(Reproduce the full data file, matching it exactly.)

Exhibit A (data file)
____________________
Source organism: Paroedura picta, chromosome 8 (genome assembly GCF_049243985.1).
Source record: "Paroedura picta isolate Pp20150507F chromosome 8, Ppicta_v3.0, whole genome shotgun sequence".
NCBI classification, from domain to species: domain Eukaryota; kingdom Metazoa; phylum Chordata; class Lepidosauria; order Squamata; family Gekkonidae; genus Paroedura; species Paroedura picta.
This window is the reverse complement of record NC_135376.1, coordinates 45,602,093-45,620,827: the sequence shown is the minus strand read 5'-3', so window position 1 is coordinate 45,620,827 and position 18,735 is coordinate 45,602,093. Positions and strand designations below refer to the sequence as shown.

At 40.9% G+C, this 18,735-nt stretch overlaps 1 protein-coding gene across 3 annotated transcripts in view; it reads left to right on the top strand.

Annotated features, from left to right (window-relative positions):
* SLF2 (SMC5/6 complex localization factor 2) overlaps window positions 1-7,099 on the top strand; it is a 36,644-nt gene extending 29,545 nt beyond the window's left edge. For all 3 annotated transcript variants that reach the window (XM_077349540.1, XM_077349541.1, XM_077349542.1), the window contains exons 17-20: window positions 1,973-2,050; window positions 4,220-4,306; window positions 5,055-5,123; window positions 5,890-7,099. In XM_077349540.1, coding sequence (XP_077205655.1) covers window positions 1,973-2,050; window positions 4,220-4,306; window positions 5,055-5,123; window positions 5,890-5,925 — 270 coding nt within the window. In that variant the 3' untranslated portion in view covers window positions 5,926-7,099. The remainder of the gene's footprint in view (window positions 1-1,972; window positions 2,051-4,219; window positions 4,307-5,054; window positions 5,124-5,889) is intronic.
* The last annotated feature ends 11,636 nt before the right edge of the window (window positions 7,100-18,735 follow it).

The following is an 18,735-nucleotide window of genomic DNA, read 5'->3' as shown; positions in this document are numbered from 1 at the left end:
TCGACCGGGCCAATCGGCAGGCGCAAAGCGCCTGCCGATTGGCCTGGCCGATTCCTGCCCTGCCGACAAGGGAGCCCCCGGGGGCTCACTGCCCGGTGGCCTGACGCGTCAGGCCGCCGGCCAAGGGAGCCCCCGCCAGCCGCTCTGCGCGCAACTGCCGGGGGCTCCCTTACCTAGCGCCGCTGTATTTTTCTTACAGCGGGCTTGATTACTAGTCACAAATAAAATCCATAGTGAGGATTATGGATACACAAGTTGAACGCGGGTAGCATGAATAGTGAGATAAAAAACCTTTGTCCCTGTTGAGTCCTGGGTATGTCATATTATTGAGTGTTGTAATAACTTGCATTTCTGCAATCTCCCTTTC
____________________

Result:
Source organism: Paroedura picta, chromosome 8 (genome assembly GCF_049243985.1).
Source record: "Paroedura picta isolate Pp20150507F chromosome 8, Ppicta_v3.0, whole genome shotgun sequence".
NCBI classification, from domain to species: domain Eukaryota; kingdom Metazoa; phylum Chordata; class Lepidosauria; order Squamata; family Gekkonidae; genus Paroedura; species Paroedura picta.
This window is the reverse complement of record NC_135376.1, coordinates 45,602,093-45,620,827: the sequence shown is the minus strand read 5'-3', so window position 1 is coordinate 45,620,827 and position 18,735 is coordinate 45,602,093. Positions and strand designations below refer to the sequence as shown.

At 40.9% G+C, this 18,735-nt stretch overlaps 1 protein-coding gene across 3 annotated transcripts in view; it reads left to right on the top strand.

Annotated features, from left to right (window-relative positions):
* SLF2 (SMC5/6 complex localization factor 2) overlaps window positions 1-7,099 on the top strand; it is a 36,644-nt gene extending 29,545 nt beyond the window's left edge. For all 3 annotated transcript variants that reach the window (XM_077349540.1, XM_077349541.1, XM_077349542.1), the window contains exons 17-20: window positions 1,973-2,050; window positions 4,220-4,306; window positions 5,055-5,123; window positions 5,890-7,099. In XM_077349540.1, coding sequence (XP_077205655.1) covers window positions 1,973-2,050; window positions 4,220-4,306; window positions 5,055-5,123; window positions 5,890-5,925 — 270 coding nt within the window. In that variant the 3' untranslated portion in view covers window positions 5,926-7,099. The remainder of the gene's footprint in view (window positions 1-1,972; window positions 2,051-4,219; window positions 4,307-5,054; window positions 5,124-5,889) is intronic.
* The last annotated feature ends 11,636 nt before the right edge of the window (window positions 7,100-18,735 follow it).

The following is an 18,735-nucleotide window of genomic DNA, read 5'->3' as shown; positions in this document are numbered from 1 at the left end:
TCGACCGGGCCAATCGGCAGGCGCAAAGCGCCTGCCGATTGGCCTGGCCGATTCCTGCCCTGCCGACAAGGGAGCCCCCGGGGGCTCACTGCCCGGTGGCCTGACGCGTCAGGCCGCCGGCCAAGGGAGCCCCCGCCAGCCGCTCTGCGCGCAACTGCCGGGGGCTCCCTTACCTAGCGCCGCTGTATTTTTCTTACAGCGGGCTTGATTACTAGTCACAAATAAAATCCATAGTGAGGATTATGGATACACAAGTTGAACGCGGGTAGCATGAATAGTGAGATAAAAAACCTTTGTCCCTGTTGAGTCCTGGGTATGTCATATTATTGAGTGTTGTAATAACTTGCATTTCTGCAATCTCCCTTTC